By Christopher Dunagan, Posted September 6, 2012, The Kitsap Sun
The group Ground Zero for Nonviolent Action, which filed a lawsuit against the Navy in June, followed up Thursday with a motion that seeks a preliminary injunction to halt construction.
Irreparable harm to the environment from wharf construction far outweighs the cost of delaying the project until the environmental effects are fully explained and considered, as required by the National Environmental Policy Act, according to attorneys for Ground Zero.
"The plaintiffs have demonstrated likelihood of success on the merits by showing that the Navy failed to comply with numerous provisions of (federal law)," states the motion filed by attorney Katherine George of the
firm Harrison, Benis and Spence. Seattle
Meanwhile, in a similar case, the Suquamish Tribe's lawsuit against the Navy has been moved from U.S. District Court in
to U.S. District Court in ,
where the Ground Zero case resides. Now both cases are under the jurisdiction
of District Judge Ronald B. Leighton. Tacoma
Late Thursday, attorneys for the tribe also asked the judge for a preliminary injunction to halt construction of the
wharf. In addition to allegations that
the Navy circumvented the National Environmental Policy Act, tribal attorneys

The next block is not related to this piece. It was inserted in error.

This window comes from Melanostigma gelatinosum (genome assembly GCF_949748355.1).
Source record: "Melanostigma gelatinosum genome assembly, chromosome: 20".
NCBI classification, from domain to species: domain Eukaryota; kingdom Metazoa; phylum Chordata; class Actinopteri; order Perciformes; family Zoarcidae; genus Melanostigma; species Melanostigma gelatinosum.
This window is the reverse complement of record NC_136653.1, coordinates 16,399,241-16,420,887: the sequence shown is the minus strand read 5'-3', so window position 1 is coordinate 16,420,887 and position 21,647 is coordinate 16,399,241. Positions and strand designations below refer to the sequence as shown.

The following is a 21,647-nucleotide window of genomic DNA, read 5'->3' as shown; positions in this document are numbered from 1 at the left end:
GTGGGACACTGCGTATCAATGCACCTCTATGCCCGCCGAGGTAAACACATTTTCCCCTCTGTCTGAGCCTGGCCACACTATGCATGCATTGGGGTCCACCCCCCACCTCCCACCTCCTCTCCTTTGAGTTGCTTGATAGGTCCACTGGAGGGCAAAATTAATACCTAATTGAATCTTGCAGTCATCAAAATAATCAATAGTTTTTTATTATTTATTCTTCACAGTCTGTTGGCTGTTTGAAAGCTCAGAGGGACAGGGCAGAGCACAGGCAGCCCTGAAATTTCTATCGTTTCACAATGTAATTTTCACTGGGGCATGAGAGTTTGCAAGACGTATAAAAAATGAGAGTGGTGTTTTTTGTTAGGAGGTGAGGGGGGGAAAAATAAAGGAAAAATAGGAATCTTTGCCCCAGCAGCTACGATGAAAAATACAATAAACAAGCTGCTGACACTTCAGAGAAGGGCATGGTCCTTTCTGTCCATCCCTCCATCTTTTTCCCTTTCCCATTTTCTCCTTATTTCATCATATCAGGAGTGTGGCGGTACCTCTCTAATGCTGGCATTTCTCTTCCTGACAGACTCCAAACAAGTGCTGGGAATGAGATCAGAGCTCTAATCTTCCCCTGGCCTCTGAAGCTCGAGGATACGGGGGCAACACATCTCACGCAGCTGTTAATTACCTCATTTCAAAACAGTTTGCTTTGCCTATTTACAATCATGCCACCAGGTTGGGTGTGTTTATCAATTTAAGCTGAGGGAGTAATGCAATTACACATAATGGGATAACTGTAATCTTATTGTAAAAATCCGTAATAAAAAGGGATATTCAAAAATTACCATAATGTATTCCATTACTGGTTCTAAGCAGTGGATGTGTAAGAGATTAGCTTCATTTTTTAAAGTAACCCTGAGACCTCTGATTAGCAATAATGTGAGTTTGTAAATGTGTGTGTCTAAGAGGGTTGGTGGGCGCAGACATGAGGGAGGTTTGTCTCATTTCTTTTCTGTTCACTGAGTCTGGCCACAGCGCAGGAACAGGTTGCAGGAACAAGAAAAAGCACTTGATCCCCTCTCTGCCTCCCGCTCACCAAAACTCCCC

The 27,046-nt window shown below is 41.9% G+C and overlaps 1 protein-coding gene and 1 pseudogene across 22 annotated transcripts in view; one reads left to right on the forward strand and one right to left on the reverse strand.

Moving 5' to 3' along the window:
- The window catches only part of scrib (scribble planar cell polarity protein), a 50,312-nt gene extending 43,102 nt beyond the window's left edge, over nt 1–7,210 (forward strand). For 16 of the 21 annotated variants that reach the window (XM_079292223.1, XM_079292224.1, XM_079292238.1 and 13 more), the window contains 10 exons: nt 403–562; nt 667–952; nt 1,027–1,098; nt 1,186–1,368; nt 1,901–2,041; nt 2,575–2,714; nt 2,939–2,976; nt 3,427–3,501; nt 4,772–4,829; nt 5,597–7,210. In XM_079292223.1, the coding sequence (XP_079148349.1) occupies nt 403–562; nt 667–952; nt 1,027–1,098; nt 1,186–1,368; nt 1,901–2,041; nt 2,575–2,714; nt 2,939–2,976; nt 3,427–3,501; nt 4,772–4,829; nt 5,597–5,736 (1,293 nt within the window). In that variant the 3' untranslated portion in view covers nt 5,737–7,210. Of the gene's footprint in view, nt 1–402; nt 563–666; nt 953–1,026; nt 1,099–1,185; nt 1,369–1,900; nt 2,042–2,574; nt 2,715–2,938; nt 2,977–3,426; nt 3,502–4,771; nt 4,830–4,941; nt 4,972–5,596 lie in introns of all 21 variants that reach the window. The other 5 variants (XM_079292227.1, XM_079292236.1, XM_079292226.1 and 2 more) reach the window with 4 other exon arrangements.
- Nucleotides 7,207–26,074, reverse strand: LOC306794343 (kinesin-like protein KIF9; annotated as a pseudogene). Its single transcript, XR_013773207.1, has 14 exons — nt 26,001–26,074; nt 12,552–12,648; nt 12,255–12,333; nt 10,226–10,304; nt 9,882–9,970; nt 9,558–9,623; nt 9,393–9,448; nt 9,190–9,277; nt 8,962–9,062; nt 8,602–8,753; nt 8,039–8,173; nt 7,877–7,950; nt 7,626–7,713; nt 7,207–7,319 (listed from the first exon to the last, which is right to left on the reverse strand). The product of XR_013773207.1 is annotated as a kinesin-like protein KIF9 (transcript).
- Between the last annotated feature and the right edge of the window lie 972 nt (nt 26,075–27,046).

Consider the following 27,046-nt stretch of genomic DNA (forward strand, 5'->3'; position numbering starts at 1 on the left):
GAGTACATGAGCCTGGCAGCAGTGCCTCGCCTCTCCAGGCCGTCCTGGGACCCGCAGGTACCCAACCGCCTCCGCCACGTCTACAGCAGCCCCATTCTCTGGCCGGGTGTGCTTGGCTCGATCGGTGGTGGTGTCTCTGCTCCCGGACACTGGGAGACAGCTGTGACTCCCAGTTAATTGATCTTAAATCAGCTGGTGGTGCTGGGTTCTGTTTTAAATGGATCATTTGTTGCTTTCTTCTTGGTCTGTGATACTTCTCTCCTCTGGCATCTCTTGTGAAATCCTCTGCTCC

cited violations of the tribe’s treaty rights, the Endangered Species Act, the
Administrative Procedures Act and the U.S. Constitution. Bangor
In her pleadings, George said the Navy illegally determined the exact size and location of the wharf before completing the environmental review, which would have shown that the wharf is larger than the Navy needs. Six alternatives described in an environmental-impact statement talked about different design features, but the Navy failed to consider a smaller wharf or alternative locations, the motion states.
Appendices addressing "purpose and need," "alternatives considered" and "explosives safety arcs" were withheld from public review and comment, contrary to environmental law — even though the Navy used such information to make decisions, according to the motion. Similar information was already in the public domain, the motions says.
"These documents were critical to the environmental analysis, because the Navy relied on them in ruling out less harmful alternatives and in claiming that the location, size and design of the wharf were inflexibly predetermined," the motion states. Under existing court rulings, the Navy cannot avoid environmental laws by claiming "national security implications," as it has done, according to Ground Zero's pleadings.
The Navy has awarded a $331 million contract to a
complete overwater work for the pier. Without court intervention, construction
is expected to begin within a few weeks. Virginia
Navy officials say they do not comment about ongoing litigation.
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